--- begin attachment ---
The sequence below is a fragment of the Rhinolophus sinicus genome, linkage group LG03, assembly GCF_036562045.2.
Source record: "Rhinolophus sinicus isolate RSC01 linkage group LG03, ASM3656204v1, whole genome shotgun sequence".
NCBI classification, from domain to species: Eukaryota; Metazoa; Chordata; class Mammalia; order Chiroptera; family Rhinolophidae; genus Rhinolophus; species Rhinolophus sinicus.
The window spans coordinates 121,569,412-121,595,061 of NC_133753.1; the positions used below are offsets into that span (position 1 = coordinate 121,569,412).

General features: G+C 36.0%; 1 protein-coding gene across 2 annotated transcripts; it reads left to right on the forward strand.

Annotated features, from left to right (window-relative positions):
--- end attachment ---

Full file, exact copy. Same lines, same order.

The sequence below is a fragment of the Rhinolophus sinicus genome, linkage group LG03, assembly GCF_036562045.2.
Source record: "Rhinolophus sinicus isolate RSC01 linkage group LG03, ASM3656204v1, whole genome shotgun sequence".
NCBI classification, from domain to species: Eukaryota; Metazoa; Chordata; class Mammalia; order Chiroptera; family Rhinolophidae; genus Rhinolophus; species Rhinolophus sinicus.
The window spans coordinates 121,569,412-121,595,061 of NC_133753.1; the positions used below are offsets into that span (position 1 = coordinate 121,569,412).

General features: G+C 36.0%; 1 protein-coding gene across 2 annotated transcripts; it reads left to right on the forward strand.

Annotated features, from left to right (window-relative positions):